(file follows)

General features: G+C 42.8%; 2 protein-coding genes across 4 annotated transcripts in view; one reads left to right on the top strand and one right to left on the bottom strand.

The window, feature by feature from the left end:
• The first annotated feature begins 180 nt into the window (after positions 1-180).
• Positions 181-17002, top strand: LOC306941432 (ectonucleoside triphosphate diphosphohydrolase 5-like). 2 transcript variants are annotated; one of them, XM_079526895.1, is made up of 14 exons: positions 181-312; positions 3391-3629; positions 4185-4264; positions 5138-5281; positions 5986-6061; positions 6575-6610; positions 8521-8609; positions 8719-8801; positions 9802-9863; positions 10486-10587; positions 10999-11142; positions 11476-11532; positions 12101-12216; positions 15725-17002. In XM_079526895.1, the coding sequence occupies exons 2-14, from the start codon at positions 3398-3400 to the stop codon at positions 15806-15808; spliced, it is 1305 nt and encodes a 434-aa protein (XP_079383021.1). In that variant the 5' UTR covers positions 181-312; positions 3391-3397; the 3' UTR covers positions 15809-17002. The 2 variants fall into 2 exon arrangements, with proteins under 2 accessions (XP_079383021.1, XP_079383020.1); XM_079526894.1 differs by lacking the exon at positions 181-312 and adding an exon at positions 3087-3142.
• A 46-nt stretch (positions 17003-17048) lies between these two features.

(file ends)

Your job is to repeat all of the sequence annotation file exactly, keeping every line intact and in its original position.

General features: G+C 42.8%; 2 protein-coding genes across 4 annotated transcripts in view; one reads left to right on the top strand and one right to left on the bottom strand.

The window, feature by feature from the left end:
• The first annotated feature begins 180 nt into the window (after positions 1-180).
• Positions 181-17002, top strand: LOC306941432 (ectonucleoside triphosphate diphosphohydrolase 5-like). 2 transcript variants are annotated; one of them, XM_079526895.1, is made up of 14 exons: positions 181-312; positions 3391-3629; positions 4185-4264; positions 5138-5281; positions 5986-6061; positions 6575-6610; positions 8521-8609; positions 8719-8801; positions 9802-9863; positions 10486-10587; positions 10999-11142; positions 11476-11532; positions 12101-12216; positions 15725-17002. In XM_079526895.1, the coding sequence occupies exons 2-14, from the start codon at positions 3398-3400 to the stop codon at positions 15806-15808; spliced, it is 1305 nt and encodes a 434-aa protein (XP_079383021.1). In that variant the 5' UTR covers positions 181-312; positions 3391-3397; the 3' UTR covers positions 15809-17002. The 2 variants fall into 2 exon arrangements, with proteins under 2 accessions (XP_079383021.1, XP_079383020.1); XM_079526894.1 differs by lacking the exon at positions 181-312 and adding an exon at positions 3087-3142.
• A 46-nt stretch (positions 17003-17048) lies between these two features.